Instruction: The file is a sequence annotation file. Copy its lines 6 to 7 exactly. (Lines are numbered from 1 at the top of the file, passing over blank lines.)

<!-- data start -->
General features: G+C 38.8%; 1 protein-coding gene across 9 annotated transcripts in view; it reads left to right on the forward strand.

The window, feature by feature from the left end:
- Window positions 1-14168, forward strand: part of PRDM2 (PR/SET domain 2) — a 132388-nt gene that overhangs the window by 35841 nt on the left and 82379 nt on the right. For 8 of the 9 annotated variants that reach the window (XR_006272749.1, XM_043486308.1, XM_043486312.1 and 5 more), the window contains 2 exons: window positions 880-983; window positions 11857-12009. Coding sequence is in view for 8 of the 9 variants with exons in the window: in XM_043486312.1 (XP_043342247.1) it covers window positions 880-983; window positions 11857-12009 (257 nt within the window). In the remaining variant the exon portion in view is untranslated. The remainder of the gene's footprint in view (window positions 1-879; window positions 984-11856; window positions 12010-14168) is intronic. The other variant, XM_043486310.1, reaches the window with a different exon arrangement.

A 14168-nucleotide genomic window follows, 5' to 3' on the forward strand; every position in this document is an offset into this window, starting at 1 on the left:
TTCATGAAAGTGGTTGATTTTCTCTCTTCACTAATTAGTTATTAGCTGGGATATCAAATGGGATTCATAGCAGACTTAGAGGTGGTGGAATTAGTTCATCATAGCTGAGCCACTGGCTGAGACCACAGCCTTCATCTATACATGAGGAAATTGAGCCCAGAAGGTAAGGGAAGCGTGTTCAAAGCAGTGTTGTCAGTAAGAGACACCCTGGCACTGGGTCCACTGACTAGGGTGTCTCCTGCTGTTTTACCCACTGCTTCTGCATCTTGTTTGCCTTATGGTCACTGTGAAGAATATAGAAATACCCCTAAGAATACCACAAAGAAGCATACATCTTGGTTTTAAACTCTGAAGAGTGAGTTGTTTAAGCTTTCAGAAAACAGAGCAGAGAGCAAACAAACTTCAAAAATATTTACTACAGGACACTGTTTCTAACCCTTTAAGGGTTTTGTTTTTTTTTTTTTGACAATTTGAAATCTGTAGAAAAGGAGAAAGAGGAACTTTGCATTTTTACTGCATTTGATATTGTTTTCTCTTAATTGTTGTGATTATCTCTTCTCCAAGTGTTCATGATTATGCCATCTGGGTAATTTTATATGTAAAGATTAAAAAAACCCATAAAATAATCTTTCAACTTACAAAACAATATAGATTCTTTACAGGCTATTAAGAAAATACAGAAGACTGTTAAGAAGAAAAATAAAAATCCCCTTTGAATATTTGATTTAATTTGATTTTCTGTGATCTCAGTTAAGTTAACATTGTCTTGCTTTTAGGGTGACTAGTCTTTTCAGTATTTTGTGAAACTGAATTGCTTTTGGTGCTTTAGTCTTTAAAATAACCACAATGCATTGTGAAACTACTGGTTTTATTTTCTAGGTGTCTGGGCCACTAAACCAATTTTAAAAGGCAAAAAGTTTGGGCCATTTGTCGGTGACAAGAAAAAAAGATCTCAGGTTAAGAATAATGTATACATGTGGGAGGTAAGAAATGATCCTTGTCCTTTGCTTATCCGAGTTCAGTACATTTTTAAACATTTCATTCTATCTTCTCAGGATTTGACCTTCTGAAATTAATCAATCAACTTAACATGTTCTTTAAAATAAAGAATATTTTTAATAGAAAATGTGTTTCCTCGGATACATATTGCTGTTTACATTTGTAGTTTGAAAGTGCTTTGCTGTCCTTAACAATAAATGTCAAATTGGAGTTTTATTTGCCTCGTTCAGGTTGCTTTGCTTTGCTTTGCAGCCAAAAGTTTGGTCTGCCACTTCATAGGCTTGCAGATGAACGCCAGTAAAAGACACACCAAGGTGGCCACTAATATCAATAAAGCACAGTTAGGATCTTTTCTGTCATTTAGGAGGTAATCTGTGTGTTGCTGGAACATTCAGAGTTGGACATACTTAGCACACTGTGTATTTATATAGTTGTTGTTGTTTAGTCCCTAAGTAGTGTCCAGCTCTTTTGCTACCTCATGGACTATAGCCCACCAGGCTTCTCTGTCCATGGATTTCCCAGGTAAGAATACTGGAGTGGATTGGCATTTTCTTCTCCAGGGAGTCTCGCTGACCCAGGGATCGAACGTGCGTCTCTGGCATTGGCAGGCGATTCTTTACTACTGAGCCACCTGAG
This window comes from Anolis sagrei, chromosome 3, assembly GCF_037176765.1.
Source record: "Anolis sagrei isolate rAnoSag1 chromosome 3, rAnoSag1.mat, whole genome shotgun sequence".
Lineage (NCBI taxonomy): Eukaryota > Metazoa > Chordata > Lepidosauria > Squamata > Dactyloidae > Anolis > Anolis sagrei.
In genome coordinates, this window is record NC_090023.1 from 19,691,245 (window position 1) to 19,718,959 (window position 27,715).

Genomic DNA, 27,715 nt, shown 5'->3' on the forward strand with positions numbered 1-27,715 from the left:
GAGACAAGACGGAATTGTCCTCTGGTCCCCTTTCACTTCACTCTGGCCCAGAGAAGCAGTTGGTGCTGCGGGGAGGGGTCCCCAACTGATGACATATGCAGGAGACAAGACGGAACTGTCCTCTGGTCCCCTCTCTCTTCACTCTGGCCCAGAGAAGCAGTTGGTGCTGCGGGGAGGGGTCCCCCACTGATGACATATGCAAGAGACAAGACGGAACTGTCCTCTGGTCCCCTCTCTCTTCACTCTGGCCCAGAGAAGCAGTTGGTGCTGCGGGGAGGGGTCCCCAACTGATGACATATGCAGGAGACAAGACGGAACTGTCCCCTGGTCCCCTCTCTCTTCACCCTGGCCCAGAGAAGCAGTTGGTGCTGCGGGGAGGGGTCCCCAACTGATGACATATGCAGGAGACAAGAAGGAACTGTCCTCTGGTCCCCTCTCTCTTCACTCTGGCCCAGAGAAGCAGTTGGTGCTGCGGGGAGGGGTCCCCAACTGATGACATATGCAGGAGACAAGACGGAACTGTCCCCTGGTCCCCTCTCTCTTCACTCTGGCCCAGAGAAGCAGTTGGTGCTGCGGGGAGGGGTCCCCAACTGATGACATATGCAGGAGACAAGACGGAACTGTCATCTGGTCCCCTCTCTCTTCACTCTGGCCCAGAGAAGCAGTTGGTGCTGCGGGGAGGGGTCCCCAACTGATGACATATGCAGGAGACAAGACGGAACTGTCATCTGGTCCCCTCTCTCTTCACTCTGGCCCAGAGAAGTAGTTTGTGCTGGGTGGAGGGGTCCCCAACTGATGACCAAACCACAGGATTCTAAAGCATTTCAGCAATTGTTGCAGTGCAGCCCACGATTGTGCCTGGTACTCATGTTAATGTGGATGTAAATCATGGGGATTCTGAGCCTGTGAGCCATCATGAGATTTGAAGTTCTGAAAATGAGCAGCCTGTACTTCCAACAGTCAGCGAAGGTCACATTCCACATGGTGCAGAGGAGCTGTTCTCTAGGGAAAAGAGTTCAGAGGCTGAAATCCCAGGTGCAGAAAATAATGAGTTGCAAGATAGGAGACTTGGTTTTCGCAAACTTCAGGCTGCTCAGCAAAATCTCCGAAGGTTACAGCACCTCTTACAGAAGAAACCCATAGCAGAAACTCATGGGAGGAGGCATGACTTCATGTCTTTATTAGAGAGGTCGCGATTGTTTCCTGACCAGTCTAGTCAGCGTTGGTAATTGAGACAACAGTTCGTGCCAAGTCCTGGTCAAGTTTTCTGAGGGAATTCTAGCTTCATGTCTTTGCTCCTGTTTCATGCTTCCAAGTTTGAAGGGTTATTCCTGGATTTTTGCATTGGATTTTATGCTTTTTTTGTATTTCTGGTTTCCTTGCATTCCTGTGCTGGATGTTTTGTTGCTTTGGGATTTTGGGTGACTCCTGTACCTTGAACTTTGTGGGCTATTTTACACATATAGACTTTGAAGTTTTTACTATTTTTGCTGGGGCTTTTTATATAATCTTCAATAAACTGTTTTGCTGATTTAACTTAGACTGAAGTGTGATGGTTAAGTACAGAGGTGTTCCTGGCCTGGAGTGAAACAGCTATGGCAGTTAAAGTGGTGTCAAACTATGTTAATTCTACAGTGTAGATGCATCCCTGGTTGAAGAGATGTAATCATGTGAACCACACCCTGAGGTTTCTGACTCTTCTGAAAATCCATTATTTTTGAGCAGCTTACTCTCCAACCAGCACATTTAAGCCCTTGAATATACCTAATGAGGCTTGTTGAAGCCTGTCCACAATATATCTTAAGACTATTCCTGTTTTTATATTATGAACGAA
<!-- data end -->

This window comes from Anolis sagrei, chromosome 3, assembly GCF_037176765.1.
Source record: "Anolis sagrei isolate rAnoSag1 chromosome 3, rAnoSag1.mat, whole genome shotgun sequence".